By the end of the day I was so tired I fell asleep on a beanbag while waiting for my lift. When I eventually made it to my hotel (having convinced them my unavoidably delayed arrival did not make me a no-show), I was elated to get some sleep.

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Carlos Sainz Jnr, Ferrari, Yas Marina, 2023

Waking up once again feeling run down and tired, we made our way in for practice. The difference between the daytime heat of Abu Dhabi and the cold nights in Las Vegas was glaringly obvious.

Everyone in the paddock looked quite happy about that, though we were all exhausted. Even some of the drivers were struggling: An unwell Esteban Ocon made his first appearance having stayed away on Thursday, and George Russell was suffering too.

Yas Marina, 2023I appreciate we spend our life essentially galivanting about reporting on cars. But the travel has taken its toll on many people and everyone seemed too exhausted to even have conversations.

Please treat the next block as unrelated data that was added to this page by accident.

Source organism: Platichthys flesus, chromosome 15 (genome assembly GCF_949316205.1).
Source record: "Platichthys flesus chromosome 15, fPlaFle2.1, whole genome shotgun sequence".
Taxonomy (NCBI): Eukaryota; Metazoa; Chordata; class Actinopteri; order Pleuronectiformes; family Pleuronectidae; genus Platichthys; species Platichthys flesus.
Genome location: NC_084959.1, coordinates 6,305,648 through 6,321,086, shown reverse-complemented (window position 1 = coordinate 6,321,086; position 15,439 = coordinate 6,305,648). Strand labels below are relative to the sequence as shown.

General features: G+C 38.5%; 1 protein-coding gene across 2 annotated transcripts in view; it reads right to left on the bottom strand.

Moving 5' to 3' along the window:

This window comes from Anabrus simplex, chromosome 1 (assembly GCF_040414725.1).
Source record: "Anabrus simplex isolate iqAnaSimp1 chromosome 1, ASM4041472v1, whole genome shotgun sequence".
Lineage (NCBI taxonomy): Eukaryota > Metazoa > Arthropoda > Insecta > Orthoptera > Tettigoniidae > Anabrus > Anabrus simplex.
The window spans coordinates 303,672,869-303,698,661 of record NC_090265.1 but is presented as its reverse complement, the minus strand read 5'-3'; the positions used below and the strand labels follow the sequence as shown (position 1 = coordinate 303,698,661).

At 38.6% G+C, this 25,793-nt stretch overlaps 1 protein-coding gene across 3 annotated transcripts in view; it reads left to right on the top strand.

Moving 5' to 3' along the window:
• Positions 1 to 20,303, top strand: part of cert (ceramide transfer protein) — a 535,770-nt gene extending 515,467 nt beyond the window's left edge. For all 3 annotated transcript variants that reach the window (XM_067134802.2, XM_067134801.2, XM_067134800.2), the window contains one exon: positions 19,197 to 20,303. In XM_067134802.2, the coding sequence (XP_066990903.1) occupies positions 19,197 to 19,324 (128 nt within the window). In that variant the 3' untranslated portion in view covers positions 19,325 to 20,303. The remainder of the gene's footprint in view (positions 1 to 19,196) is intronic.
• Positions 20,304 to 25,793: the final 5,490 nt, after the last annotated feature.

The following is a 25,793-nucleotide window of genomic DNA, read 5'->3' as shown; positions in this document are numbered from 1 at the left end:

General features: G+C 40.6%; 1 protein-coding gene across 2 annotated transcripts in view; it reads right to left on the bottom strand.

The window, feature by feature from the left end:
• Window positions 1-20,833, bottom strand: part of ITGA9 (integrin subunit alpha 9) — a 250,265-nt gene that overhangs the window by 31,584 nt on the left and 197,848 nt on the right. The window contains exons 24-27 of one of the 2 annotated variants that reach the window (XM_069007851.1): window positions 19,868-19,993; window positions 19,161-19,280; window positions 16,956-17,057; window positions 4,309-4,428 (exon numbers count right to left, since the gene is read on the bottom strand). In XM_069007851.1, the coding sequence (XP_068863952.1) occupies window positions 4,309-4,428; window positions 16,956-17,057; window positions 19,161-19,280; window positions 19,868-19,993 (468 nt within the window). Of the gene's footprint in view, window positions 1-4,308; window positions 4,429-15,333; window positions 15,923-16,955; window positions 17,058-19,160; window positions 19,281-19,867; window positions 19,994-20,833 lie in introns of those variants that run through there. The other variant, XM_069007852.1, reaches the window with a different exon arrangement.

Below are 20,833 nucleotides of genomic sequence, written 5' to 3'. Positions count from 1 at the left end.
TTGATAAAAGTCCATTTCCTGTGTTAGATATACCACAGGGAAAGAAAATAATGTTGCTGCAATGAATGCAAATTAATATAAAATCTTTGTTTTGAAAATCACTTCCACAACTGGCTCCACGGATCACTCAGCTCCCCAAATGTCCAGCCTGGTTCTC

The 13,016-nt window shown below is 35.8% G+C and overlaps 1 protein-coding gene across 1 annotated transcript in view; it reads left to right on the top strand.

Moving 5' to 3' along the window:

The day was fairly uneventful barring a big crash for Carlos Sainz Jnr during second practice. Bumping into some of the Ferrari mechanics, they knew they faced another late night fixing the car, as they had gone through in Las Vegas. Thankfully Sainz was okay, but it was his mechanics’ second big rebuild in as many weeks after his unfortunate incident with a water valve cover in Las Vegas.

Wandering along the quiet paddock I spotted Amy, one of the producers at F1 TV. Holding a big bag of presents for Secret Santa I shouted out, “Well now it feels like the end of the season!” Valtteri Bottas received a wholly appropriate gift given his recent calendar.

I finished the day with a chat with Daniel Ricciardo. It was a big weekend for AlphaTauri, as team principal Franz Tost was leaving after 18 years in charge and many messages were being left in tribute at the team’s garage. They also had the serious matter of trying to beat Williams to seventh place in the constructors’ championship.

For the first time, I noticed Ricciardo’s injured hand and the scars left from his surgery. It’s not been covered in the past few races, but I just hadn’t seen it close up. Now just a reminder of how quickly things can change in this sport.